Both individual and corporate trustees have to lodge an SMSF annual return and pay an annual supervisory fee to the ATO. On top of that, corporate trustees have to pay an initial ASIC registration fee and a lesser ongoing annual review fee to ASIC.
Other annual costs for both trustees include optional financial adviser and accountant fees and the obligatory auditor fee. Both trustees have to appoint an independent approved auditor to audit the fund each year.
Penalty unit regime
Under the Superannuation Industry (Supervision) Act, penalties are levied on the trustee, so each individual trustee can be hit as opposed to one corporate trustee. One way to reduce this risk is to ensure your SMSF does not breach regulations and remains fully compliant.
HAVING REVIEWED ALL OPTIONS, CAN I CHANGE MY CURRENT SMSF STRUCTURE?
Yes, you can. However, bear in mind that as with any change, it will be necessary to amend the trust deed, report the change to the ATO and transfer all assets
into the name of the new trustee. It is crucial you remain compliant; talk to us if you require guidance.
SUMMARY TABLE OF PROS, CONS AND OTHER DIFFERENCES
|Corporate trustee||Individual trustee|
|Asset ownership||If members are appointed or cease to be members, that person has to become, or cease to be, a director of the corporate trustee. There is no need for a change in the title to all assets as it remains in the name of the corporate trustee.||If a member is appointed or ceases to be a member, they need to become, or cease to be, a trustee. This will require the title of all assets to be transferred to the new trustee.|
|Number of members||Sole member corporate trustee SMSFs can exist. An SMSF can have an individual who is both the sole member and the sole director – ensuring full control of the fund.||Sole trustee/member SMSFs cannot exist. A sole member SMSF must have at least two individual trustees where the second person does not have to be
a member but they have to be the member’s relative and be actively involved in the trustee decisions made in relation to the fund.
|Succession upon death||A company has an indefinite life span. A corporate trustee structure can make control of an SMSF more certain in the event of a death/incapacity of a member.||Immediate action must be taken once a member has died to ensure the trustee/member rules are satisfied. See Asset Ownership above.|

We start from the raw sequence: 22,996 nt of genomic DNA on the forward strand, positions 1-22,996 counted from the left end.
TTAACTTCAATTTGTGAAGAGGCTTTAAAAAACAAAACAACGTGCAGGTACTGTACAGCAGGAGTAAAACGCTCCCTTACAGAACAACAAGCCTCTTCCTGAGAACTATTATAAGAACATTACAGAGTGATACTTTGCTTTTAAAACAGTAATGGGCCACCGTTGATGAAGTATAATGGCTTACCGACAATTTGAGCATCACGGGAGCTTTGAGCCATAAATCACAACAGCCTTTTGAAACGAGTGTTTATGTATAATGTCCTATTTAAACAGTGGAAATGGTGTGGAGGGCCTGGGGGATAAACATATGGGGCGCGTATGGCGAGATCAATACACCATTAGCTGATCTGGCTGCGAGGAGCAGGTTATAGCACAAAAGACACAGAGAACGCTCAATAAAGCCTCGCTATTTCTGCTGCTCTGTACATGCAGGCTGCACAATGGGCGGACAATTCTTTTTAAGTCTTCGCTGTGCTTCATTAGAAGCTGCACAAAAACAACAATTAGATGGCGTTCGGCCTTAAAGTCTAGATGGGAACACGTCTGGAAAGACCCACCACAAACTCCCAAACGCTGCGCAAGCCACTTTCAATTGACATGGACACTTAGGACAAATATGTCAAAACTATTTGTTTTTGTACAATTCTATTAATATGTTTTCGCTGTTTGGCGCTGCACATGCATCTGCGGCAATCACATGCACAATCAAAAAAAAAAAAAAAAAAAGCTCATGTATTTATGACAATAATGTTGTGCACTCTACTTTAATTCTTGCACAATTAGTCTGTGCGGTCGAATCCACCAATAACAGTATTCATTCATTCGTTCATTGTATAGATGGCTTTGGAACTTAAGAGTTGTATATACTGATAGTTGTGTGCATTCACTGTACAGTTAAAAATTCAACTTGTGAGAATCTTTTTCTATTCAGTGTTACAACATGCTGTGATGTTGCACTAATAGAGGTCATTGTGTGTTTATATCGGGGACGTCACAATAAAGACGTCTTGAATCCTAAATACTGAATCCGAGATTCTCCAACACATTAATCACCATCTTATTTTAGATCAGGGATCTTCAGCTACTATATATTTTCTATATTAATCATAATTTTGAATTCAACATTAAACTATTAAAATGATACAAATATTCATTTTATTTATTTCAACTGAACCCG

|Liability of the trustee||As companies are subject to limited liability, a corporate trustee enjoys greater protection if a party sues for damages.||If an individual trustee suffers any liability, their personal assets may be exposed.|
|Red tape||A corporate trustee has to complete ASIC forms, ASIC reviews and adhere with both the constitution of the company and the requirements of the trust deed.||Individual trustees have to adhere to the requirements of the trust deed but do not have to complete ASIC forms in the event of a change or complete ASIC annual reviews.|
|Set-up costs and fees||Set-up costs for a corporate trustee are more than for an individual trustee. They also have to pay ongoing fees such as an annual review fee to ASIC.||Individual trustees can set up an SMSF at several times less the cost of a corporate trustee.|
|Penalty unit regime||Under superannuation law, each trustee can be fined so the sole corporate trustee can receive only one fine. There is also scope for penalties levied to be larger for an individual trustee.||Under superannuation law, individual trustees can each be fined in the event of a breach so there is potential for two or more fines.|
|Minor children members||Minor children members cannot be directors of a company – a requirement of a corporate trustee. However, a specific rule allows a parent or guardian of a minor child member to be a trustee-director in the minor member’s place.||Minor children members (under the age of 18) can be a member of the fund if a parent or guardian acts as a trustee on the child’s behalf.|